Your home is more likely to turn into a good financial investment, then, if you stay in it longer. The longer you stay in your home, the more years you have to see its value appreciate. Historically, people who stay in their homes for at least 7 years tend to see their property rise in value.

The key to earning money from a home sale is to pay down your mortgage, build equity and hope that you’ve bought in a neighborhood in which your home’s value will rise after you purchase it.

Opportunity To Make Your House An Investment Property

You can also invest in real estate by renting your home out, using the rent you earn to either cover or help cover your monthly mortgage payment.

You can use this investment method to lower your costs of owning a property while you wait for it to increase in value. Once the home has increased in value by a high enough amount, you can sell for a profit. Those monthly rent payments will help reduce your monthly expenses while you wait for your property’s value to rise.

You might also hold onto an investment property for decades. Then, once you’ve paid off your mortgage, those monthly rent payments will generate additional cash flow.

There are challenges here, though. It can be difficult to find good tenants who pay their rent on time. You might struggle in some markets to find renters, meaning you’ll have to cover the mortgage payments on your investment with your own money only. You might also buy a home that doesn’t appreciate, meaning that your investment might eventually lose money.

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What Makes A House Not A Good Investment?

While it is possible for a home to earn you a solid profit, either when you sell or when you rent it out, there are possible pitfalls. It’s not inexpensive to buy or maintain a home. If you spend too much, or if you buy the wrong home, you might struggle to earn a solid return on your real estate investment.

Closing Costs

One of the big expenses of buying a home are the closing costs that lenders charge. These are charges levied by your lender and other third parties for the work they do in originating and closing your mortgage loan.

Closing costs can vary, but you can expect to pay 3% – 6% of your total loan amount. If you are buying a home that costs $150,000, you’ll typically pay $4,500 – $9,000 in closing costs.

You’ll have to factor in these costs when determining whether a home is a good investment. The higher your closing costs, the more home equity you’ll need to build to earn a profit on your real estate investment.

The Price Of Being A Homeowner

The costs of being a homeowner don’t end after buying your residence. It takes money to own and maintain a home, which can cut into the investment value of your property.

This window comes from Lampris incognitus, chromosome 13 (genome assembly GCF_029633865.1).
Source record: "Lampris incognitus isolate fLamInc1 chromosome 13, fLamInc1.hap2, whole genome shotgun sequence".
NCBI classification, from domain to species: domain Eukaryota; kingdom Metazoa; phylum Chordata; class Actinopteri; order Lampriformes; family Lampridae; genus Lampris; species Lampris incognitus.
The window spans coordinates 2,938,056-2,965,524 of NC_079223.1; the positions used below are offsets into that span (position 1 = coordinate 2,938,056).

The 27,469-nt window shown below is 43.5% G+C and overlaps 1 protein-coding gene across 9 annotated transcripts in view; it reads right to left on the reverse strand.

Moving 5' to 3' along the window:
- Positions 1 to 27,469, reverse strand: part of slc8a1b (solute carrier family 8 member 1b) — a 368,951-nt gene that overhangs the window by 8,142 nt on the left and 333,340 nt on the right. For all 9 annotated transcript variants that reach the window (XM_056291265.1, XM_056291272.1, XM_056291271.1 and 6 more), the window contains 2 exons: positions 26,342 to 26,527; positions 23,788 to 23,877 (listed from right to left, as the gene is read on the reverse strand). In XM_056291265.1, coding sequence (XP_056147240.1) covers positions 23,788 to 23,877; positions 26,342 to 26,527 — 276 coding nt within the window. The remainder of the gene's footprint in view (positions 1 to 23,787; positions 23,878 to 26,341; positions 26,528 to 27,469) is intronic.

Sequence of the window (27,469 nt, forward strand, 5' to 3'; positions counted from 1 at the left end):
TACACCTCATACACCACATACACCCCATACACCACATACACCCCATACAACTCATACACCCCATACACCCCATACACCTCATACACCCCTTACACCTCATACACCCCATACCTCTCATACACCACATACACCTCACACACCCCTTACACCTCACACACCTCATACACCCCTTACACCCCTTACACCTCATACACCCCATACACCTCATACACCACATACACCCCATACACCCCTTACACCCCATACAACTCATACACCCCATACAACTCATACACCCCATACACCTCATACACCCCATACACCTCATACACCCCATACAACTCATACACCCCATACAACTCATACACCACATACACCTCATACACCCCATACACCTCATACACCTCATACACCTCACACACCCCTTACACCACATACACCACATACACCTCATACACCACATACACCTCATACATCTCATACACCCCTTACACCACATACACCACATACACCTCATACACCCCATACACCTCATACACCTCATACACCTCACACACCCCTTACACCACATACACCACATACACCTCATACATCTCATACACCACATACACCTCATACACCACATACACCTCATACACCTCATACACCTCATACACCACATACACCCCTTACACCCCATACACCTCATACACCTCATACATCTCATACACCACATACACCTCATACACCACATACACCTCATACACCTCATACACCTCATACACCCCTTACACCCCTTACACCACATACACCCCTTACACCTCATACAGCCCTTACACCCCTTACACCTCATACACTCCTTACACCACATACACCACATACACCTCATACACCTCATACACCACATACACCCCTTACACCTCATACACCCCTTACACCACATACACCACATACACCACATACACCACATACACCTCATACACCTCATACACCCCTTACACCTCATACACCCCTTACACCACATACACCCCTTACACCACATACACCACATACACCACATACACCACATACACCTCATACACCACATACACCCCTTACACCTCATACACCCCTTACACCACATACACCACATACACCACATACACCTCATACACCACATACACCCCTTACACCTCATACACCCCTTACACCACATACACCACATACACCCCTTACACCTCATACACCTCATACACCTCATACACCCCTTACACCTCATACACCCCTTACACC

• Property taxes: As a homeowner, you must pay property taxes each year. How much you pay will depend on where you live, as these taxes are higher in some states and lower in others. The Tax Foundation says that the average annual property tax bill for homeowners in the United States is $2,787.

  • Maintenance: Maintaining a home is not cheap. Home-improvement experts estimate that owners should expect to pay from 1% – 4% of their home's purchase price in annual preventative maintenance and repair costs. If your home cost $200,000, you can expect to pay $2,000 – $4,000 a year to maintain it.

  • Homeowners insurance: If you take out a mortgage loan, your lender will require that you pay for homeowners' insurance. This insurance protects you in case your home is damaged or destroyed or someone breaks into your residence and steals valuable items. The cost of this insurance varies depending on the age and size of your home, but the 2021 National Association of Insurance Commissioners report said that the average U.S. homeowner pays $1,249 a year in homeowners insurance.

Home Value Appreciation Isn’t Always Guaranteed

Another challenge with investing in real estate is that there’s no guarantee that the home you purchase will see the kind of price appreciation that you want.

It’s important to study real estate market trends before buying a home if your goal is to purchase real estate as an investment. By studying trends, you can determine if home values have been on the rise in a neighborhood and for how long.

The Bottom Line

Should you consider the home you plan to buy an investment? Maybe. But you might not see much profit when selling if you pay too much for your residence upfront, move too early or aren’t ready for the responsibilities of owning a home.

If you’ve studied your local housing market, have a sizable amount of savings and are ready to hold onto your new home for several years, your investment in real estate could pay off.

Ready to buy a home? Start by connecting with a real estate agent.

Apply Online with Rocket Mortgage

Get approved with Rocket Mortgage® – and do it all online. You can get a real, customizable mortgage solution based on your unique financial situation.

Apply Online
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Dan Rafter

Dan Rafter has been writing about personal finance for more than 15 years. He's written for publications ranging from the Chicago Tribune and Washington Post to Wise Bread, and